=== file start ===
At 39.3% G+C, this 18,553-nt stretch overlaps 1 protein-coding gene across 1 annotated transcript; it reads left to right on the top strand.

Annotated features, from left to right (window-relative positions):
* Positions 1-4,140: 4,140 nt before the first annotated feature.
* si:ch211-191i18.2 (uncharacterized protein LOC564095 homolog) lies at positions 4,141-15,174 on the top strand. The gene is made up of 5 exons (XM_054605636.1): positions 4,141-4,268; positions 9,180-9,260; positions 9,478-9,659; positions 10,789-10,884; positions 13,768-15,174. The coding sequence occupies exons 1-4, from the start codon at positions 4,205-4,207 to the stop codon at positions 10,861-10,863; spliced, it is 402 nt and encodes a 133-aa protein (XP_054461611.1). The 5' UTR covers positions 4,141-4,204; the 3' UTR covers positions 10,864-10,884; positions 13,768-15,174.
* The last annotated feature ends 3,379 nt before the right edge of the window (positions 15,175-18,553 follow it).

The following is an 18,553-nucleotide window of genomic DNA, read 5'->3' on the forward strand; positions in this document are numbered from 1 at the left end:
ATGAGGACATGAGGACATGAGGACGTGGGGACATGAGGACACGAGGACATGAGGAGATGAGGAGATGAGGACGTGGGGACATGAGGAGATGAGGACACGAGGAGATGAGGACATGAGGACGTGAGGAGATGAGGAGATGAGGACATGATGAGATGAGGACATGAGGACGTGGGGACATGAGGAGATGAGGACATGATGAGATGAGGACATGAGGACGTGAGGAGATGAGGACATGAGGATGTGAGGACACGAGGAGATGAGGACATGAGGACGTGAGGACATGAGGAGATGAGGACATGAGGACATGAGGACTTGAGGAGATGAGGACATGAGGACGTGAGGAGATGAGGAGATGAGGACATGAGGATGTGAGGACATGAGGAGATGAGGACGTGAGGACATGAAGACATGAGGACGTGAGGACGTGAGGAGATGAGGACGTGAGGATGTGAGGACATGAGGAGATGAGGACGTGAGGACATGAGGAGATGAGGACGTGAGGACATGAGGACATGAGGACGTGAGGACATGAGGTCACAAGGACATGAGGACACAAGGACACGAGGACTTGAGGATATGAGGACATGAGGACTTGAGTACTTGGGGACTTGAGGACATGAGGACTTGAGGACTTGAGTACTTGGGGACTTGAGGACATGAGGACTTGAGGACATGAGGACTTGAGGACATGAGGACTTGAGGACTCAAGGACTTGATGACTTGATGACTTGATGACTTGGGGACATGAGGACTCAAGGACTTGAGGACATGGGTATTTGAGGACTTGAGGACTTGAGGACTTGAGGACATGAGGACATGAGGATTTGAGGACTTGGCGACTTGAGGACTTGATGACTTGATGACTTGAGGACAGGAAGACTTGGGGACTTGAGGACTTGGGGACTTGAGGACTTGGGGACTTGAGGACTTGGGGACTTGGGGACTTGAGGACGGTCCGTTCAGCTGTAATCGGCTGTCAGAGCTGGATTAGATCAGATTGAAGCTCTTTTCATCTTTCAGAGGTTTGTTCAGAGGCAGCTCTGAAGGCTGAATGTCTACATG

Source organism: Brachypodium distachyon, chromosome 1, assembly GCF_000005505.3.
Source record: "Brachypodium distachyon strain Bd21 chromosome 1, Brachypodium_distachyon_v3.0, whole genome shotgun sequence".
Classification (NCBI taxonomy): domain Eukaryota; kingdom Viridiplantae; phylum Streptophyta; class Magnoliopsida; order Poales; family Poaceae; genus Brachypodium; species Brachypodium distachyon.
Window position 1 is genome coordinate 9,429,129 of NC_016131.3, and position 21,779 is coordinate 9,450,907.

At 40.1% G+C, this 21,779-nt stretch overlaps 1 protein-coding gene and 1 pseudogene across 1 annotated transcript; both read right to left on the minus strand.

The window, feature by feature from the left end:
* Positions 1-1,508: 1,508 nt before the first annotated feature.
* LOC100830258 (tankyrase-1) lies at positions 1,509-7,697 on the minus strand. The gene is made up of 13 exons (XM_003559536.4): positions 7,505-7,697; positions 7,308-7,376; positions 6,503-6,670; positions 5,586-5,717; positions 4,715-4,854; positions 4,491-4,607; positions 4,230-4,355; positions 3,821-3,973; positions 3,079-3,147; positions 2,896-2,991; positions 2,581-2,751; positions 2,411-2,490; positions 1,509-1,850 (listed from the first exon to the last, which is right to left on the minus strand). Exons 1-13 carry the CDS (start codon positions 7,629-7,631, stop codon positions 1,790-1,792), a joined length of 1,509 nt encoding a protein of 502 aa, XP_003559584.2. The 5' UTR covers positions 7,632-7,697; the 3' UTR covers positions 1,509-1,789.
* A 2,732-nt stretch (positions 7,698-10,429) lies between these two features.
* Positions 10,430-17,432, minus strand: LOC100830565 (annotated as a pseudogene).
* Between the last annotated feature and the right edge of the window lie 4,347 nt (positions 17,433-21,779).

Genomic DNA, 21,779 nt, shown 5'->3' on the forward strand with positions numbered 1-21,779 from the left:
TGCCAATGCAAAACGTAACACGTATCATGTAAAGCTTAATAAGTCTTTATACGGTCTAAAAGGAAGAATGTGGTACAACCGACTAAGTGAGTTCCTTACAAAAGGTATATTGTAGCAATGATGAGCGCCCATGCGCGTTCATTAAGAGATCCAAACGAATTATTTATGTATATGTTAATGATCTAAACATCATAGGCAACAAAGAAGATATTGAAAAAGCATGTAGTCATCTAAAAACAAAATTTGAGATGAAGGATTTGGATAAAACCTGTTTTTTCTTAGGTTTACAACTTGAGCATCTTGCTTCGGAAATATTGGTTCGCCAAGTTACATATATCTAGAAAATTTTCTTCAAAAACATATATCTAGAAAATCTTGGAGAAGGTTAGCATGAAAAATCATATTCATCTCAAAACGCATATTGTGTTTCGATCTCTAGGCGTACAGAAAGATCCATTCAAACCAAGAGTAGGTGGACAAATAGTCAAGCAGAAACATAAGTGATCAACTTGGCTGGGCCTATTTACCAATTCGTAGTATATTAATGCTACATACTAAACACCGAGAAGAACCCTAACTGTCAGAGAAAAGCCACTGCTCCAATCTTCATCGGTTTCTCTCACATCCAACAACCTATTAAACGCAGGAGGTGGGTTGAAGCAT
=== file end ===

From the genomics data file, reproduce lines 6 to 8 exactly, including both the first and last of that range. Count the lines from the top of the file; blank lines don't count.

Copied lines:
The following is an 18,553-nucleotide window of genomic DNA, read 5'->3' on the forward strand; positions in this document are numbered from 1 at the left end:
ATGAGGACATGAGGACATGAGGACGTGGGGACATGAGGACACGAGGACATGAGGAGATGAGGAGATGAGGACGTGGGGACATGAGGAGATGAGGACACGAGGAGATGAGGACATGAGGACGTGAGGAGATGAGGAGATGAGGACATGATGAGATGAGGACATGAGGACGTGGGGACATGAGGAGATGAGGACATGATGAGATGAGGACATGAGGACGTGAGGAGATGAGGACATGAGGATGTGAGGACACGAGGAGATGAGGACATGAGGACGTGAGGACATGAGGAGATGAGGACATGAGGACATGAGGACTTGAGGAGATGAGGACATGAGGACGTGAGGAGATGAGGAGATGAGGACATGAGGATGTGAGGACATGAGGAGATGAGGACGTGAGGACATGAAGACATGAGGACGTGAGGACGTGAGGAGATGAGGACGTGAGGATGTGAGGACATGAGGAGATGAGGACGTGAGGACATGAGGAGATGAGGACGTGAGGACATGAGGACATGAGGACGTGAGGACATGAGGTCACAAGGACATGAGGACACAAGGACACGAGGACTTGAGGATATGAGGACATGAGGACTTGAGTACTTGGGGACTTGAGGACATGAGGACTTGAGGACTTGAGTACTTGGGGACTTGAGGACATGAGGACTTGAGGACATGAGGACTTGAGGACATGAGGACTTGAGGACTCAAGGACTTGATGACTTGATGACTTGATGACTTGGGGACATGAGGACTCAAGGACTTGAGGACATGGGTATTTGAGGACTTGAGGACTTGAGGACTTGAGGACATGAGGACATGAGGATTTGAGGACTTGGCGACTTGAGGACTTGATGACTTGATGACTTGAGGACAGGAAGACTTGGGGACTTGAGGACTTGGGGACTTGAGGACTTGGGGACTTGAGGACTTGGGGACTTGGGGACTTGAGGACGGTCCGTTCAGCTGTAATCGGCTGTCAGAGCTGGATTAGATCAGATTGAAGCTCTTTTCATCTTTCAGAGGTTTGTTCAGAGGCAGCTCTGAAGGCTGAATGTCTACATG

Source organism: Brachypodium distachyon, chromosome 1, assembly GCF_000005505.3.